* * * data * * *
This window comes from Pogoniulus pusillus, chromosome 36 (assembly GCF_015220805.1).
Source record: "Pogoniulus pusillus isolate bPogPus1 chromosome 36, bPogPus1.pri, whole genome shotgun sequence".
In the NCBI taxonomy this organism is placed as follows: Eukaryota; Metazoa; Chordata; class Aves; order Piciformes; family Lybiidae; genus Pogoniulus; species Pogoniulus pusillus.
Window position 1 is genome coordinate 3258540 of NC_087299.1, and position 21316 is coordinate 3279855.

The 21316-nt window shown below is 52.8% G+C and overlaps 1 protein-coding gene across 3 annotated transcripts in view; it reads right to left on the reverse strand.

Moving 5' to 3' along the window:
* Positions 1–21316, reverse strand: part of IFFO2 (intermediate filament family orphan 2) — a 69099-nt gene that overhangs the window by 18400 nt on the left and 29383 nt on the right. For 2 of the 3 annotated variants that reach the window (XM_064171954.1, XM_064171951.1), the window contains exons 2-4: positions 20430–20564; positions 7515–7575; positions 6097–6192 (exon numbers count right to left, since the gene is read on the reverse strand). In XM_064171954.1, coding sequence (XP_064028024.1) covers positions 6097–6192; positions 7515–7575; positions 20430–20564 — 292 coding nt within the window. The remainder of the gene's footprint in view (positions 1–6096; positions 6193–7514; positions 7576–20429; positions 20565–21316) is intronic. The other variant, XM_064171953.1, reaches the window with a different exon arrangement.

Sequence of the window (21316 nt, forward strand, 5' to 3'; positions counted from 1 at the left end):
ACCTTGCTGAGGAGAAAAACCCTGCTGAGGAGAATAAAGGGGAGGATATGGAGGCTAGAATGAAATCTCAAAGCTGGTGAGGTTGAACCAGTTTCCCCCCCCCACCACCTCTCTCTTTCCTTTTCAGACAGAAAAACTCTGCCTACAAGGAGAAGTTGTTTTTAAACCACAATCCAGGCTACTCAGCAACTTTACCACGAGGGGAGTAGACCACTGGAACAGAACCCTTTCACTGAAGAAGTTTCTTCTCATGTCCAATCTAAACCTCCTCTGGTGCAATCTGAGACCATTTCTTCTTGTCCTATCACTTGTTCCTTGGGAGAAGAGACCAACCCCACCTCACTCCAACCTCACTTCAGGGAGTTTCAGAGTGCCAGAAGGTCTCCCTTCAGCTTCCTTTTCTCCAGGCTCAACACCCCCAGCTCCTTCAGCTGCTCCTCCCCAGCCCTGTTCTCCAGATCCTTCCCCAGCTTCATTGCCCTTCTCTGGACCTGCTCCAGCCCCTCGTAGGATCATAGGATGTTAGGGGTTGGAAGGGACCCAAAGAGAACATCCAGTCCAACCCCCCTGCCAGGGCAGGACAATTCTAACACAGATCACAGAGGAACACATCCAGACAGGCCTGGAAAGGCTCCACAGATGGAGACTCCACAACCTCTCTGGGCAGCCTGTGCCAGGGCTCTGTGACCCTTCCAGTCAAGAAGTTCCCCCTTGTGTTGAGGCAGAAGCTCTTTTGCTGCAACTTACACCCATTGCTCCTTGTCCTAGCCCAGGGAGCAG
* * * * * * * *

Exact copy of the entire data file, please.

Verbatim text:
This window comes from Pogoniulus pusillus, chromosome 36 (assembly GCF_015220805.1).
Source record: "Pogoniulus pusillus isolate bPogPus1 chromosome 36, bPogPus1.pri, whole genome shotgun sequence".
In the NCBI taxonomy this organism is placed as follows: Eukaryota; Metazoa; Chordata; class Aves; order Piciformes; family Lybiidae; genus Pogoniulus; species Pogoniulus pusillus.
Window position 1 is genome coordinate 3258540 of NC_087299.1, and position 21316 is coordinate 3279855.

The 21316-nt window shown below is 52.8% G+C and overlaps 1 protein-coding gene across 3 annotated transcripts in view; it reads right to left on the reverse strand.

Moving 5' to 3' along the window:
* Positions 1–21316, reverse strand: part of IFFO2 (intermediate filament family orphan 2) — a 69099-nt gene that overhangs the window by 18400 nt on the left and 29383 nt on the right. For 2 of the 3 annotated variants that reach the window (XM_064171954.1, XM_064171951.1), the window contains exons 2-4: positions 20430–20564; positions 7515–7575; positions 6097–6192 (exon numbers count right to left, since the gene is read on the reverse strand). In XM_064171954.1, coding sequence (XP_064028024.1) covers positions 6097–6192; positions 7515–7575; positions 20430–20564 — 292 coding nt within the window. The remainder of the gene's footprint in view (positions 1–6096; positions 6193–7514; positions 7576–20429; positions 20565–21316) is intronic. The other variant, XM_064171953.1, reaches the window with a different exon arrangement.

Sequence of the window (21316 nt, forward strand, 5' to 3'; positions counted from 1 at the left end):
ACCTTGCTGAGGAGAAAAACCCTGCTGAGGAGAATAAAGGGGAGGATATGGAGGCTAGAATGAAATCTCAAAGCTGGTGAGGTTGAACCAGTTTCCCCCCCCCACCACCTCTCTCTTTCCTTTTCAGACAGAAAAACTCTGCCTACAAGGAGAAGTTGTTTTTAAACCACAATCCAGGCTACTCAGCAACTTTACCACGAGGGGAGTAGACCACTGGAACAGAACCCTTTCACTGAAGAAGTTTCTTCTCATGTCCAATCTAAACCTCCTCTGGTGCAATCTGAGACCATTTCTTCTTGTCCTATCACTTGTTCCTTGGGAGAAGAGACCAACCCCACCTCACTCCAACCTCACTTCAGGGAGTTTCAGAGTGCCAGAAGGTCTCCCTTCAGCTTCCTTTTCTCCAGGCTCAACACCCCCAGCTCCTTCAGCTGCTCCTCCCCAGCCCTGTTCTCCAGATCCTTCCCCAGCTTCATTGCCCTTCTCTGGACCTGCTCCAGCCCCTCGTAGGATCATAGGATGTTAGGGGTTGGAAGGGACCCAAAGAGAACATCCAGTCCAACCCCCCTGCCAGGGCAGGACAATTCTAACACAGATCACAGAGGAACACATCCAGACAGGCCTGGAAAGGCTCCACAGATGGAGACTCCACAACCTCTCTGGGCAGCCTGTGCCAGGGCTCTGTGACCCTTCCAGTCAAGAAGTTCCCCCTTGTGTTGAGGCAGAAGCTCTTTTGCTGCAACTTACACCCATTGCTCCTTGTCCTAGCCCAGGGAGCAG